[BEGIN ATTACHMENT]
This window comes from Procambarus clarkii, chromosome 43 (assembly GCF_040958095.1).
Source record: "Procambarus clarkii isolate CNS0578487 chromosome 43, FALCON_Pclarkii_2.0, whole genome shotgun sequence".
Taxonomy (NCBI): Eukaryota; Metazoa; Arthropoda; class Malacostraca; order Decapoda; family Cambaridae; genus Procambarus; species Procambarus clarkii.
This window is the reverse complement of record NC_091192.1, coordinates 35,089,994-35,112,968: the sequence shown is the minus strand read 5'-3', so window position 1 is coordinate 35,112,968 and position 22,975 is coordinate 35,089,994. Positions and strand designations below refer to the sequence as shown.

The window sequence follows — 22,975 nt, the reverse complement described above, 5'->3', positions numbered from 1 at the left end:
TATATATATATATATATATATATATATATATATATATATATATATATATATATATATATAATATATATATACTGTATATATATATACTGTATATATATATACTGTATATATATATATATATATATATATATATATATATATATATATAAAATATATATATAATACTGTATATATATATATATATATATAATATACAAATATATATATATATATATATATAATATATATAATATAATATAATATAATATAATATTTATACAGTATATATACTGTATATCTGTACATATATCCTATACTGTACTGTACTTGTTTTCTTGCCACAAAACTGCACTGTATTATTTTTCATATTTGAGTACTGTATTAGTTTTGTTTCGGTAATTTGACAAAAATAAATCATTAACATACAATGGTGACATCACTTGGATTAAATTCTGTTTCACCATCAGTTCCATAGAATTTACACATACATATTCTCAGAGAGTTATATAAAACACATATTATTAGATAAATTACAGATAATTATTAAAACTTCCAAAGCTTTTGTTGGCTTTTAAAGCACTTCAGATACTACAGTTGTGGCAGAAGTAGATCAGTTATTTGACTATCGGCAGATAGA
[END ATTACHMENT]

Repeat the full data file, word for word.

This window comes from Procambarus clarkii, chromosome 43 (assembly GCF_040958095.1).
Source record: "Procambarus clarkii isolate CNS0578487 chromosome 43, FALCON_Pclarkii_2.0, whole genome shotgun sequence".
Taxonomy (NCBI): Eukaryota; Metazoa; Arthropoda; class Malacostraca; order Decapoda; family Cambaridae; genus Procambarus; species Procambarus clarkii.
This window is the reverse complement of record NC_091192.1, coordinates 35,089,994-35,112,968: the sequence shown is the minus strand read 5'-3', so window position 1 is coordinate 35,112,968 and position 22,975 is coordinate 35,089,994. Positions and strand designations below refer to the sequence as shown.

The window sequence follows — 22,975 nt, the reverse complement described above, 5'->3', positions numbered from 1 at the left end:
TATATATATATATATATATATATATATATATATATATATATATATATATATATATATATAATATATATATACTGTATATATATATACTGTATATATATATACTGTATATATATATATATATATATATATATATATATATATATATATAAAATATATATATAATACTGTATATATATATATATATATATAATATACAAATATATATATATATATATATATAATATATATAATATAATATAATATAATATAATATTTATACAGTATATATACTGTATATCTGTACATATATCCTATACTGTACTGTACTTGTTTTCTTGCCACAAAACTGCACTGTATTATTTTTCATATTTGAGTACTGTATTAGTTTTGTTTCGGTAATTTGACAAAAATAAATCATTAACATACAATGGTGACATCACTTGGATTAAATTCTGTTTCACCATCAGTTCCATAGAATTTACACATACATATTCTCAGAGAGTTATATAAAACACATATTATTAGATAAATTACAGATAATTATTAAAACTTCCAAAGCTTTTGTTGGCTTTTAAAGCACTTCAGATACTACAGTTGTGGCAGAAGTAGATCAGTTATTTGACTATCGGCAGATAGA